Conflict and Universal Moral Theory

Political Theory 35 (5):598-623 (2007)
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Abstract

The solutions to moral problems offered by contemporary moral theories largely depend on how they understand pluralism. This article compares two different kinds of universal moral theories, liberal impartiality theory and discourse ethics. It defends the twofold thesis that (1) a dialogical theory such as discourse ethics is better equipped to give an account of pluralism than impartiality theory due to a more correct understanding of the nature of conflict, but that (2) discourse ethics cannot, contrary to what Jürgen Habermas claims, embrace the notion of impartiality connected to agent-neutrality. The article argues that pluralism reflects conflicts among values not only between but also within people and that discourse ethics can include both these dimensions since it recognizes the constitutive connection between deliberation and (moral) conflict. Thus, unlike impartiality theory, it can elucidate the transformative aspects of pluralism.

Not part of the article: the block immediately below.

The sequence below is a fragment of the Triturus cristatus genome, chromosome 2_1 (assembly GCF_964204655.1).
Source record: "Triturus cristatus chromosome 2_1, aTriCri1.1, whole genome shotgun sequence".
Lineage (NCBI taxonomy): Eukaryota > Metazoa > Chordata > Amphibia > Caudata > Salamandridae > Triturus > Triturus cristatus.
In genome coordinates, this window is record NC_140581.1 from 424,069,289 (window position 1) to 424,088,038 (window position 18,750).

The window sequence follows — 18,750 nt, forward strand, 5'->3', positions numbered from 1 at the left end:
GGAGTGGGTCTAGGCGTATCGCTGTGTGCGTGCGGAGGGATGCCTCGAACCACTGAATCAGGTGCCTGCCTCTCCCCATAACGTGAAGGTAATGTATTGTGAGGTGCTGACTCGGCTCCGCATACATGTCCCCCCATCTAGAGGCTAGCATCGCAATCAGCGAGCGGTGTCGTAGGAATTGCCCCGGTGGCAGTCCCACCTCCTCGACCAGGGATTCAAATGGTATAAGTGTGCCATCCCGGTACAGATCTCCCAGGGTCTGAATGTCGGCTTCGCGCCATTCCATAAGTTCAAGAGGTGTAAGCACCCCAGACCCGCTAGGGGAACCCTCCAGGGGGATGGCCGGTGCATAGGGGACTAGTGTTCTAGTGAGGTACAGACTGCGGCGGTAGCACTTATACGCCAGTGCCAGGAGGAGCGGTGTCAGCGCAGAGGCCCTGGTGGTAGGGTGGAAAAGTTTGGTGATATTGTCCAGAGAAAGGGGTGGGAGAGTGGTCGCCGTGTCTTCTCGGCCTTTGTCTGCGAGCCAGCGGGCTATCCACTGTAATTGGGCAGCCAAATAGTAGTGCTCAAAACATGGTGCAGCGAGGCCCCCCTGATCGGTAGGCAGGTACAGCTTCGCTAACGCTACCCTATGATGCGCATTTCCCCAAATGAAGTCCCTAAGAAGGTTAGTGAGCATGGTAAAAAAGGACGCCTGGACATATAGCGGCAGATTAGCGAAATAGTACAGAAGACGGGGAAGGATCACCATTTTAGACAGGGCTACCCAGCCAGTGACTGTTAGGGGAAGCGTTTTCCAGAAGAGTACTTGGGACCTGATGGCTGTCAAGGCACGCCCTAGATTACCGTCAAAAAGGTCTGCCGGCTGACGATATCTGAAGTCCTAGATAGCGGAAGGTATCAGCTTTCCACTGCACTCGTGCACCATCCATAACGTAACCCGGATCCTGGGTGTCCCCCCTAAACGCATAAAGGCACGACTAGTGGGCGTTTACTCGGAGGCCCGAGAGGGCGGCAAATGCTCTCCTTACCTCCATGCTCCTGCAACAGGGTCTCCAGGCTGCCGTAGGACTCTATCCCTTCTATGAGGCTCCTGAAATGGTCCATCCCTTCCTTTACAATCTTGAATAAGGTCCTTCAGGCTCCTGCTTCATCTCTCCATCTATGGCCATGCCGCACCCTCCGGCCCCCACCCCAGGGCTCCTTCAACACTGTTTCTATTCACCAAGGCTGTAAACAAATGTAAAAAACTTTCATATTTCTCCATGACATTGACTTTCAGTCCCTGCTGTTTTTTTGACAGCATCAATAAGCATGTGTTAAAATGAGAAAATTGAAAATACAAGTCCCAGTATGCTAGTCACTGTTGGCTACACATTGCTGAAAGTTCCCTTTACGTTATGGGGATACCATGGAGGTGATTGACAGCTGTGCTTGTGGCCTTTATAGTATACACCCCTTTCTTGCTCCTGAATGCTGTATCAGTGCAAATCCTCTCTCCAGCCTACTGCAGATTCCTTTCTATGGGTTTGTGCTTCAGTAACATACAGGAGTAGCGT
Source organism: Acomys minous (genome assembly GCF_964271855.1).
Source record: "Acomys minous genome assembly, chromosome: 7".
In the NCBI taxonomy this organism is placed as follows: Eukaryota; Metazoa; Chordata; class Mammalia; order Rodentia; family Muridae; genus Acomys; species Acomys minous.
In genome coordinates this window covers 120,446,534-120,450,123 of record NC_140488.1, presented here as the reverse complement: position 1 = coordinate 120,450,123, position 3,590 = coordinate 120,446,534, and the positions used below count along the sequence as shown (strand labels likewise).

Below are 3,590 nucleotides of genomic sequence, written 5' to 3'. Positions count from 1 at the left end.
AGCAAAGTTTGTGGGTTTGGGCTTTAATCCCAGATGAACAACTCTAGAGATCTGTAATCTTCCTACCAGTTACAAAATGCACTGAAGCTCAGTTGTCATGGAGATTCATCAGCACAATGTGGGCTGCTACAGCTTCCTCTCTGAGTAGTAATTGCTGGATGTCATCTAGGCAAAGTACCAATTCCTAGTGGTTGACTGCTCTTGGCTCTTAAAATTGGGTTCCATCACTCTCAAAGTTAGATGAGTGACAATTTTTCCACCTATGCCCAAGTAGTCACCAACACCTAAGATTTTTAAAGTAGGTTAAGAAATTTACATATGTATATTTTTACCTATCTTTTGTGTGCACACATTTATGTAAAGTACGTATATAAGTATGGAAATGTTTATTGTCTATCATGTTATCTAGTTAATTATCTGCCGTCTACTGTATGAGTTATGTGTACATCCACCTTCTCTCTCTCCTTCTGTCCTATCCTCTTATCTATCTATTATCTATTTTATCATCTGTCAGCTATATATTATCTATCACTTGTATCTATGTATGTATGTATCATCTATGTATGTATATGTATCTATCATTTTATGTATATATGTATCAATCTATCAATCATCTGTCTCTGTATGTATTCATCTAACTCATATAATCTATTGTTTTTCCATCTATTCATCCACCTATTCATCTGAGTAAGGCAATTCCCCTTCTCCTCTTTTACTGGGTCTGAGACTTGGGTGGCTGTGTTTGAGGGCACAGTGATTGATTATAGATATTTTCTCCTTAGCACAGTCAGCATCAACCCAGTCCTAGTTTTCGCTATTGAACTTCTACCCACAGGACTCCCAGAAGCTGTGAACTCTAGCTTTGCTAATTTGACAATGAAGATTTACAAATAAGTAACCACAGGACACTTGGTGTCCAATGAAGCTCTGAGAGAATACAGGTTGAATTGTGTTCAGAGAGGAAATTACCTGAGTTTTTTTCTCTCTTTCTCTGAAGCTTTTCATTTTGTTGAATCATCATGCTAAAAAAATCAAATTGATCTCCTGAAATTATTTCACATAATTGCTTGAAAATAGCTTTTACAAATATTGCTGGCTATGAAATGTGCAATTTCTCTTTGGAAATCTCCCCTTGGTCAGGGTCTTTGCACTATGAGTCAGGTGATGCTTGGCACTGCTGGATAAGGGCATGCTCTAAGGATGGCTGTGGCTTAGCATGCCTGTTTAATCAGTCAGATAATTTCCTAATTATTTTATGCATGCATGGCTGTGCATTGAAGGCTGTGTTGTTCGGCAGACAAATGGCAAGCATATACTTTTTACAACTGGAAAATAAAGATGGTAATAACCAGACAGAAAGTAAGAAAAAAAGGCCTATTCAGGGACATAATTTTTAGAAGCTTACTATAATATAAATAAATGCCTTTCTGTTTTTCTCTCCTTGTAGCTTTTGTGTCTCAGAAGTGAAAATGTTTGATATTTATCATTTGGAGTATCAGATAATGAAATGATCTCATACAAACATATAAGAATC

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Eva Erman
Stockholm University

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References found in this work

Consciousness in Action.Jennifer Church & S. L. Hurley - 2000 - Philosophical Review 109 (3):465.
The Impracticality of Impartiality.Marilyn Friedman - 1989 - Journal of Philosophy 86 (11):645-656.
Modernity and morality in Habermas's discourse ethics.James Gordon Finlayson - 2000 - Inquiry: An Interdisciplinary Journal of Philosophy 43 (3):319 – 340.
Recognition and moral obligation.Honneth Axel - 1997 - Social Research: An International Quarterly 64 (1).

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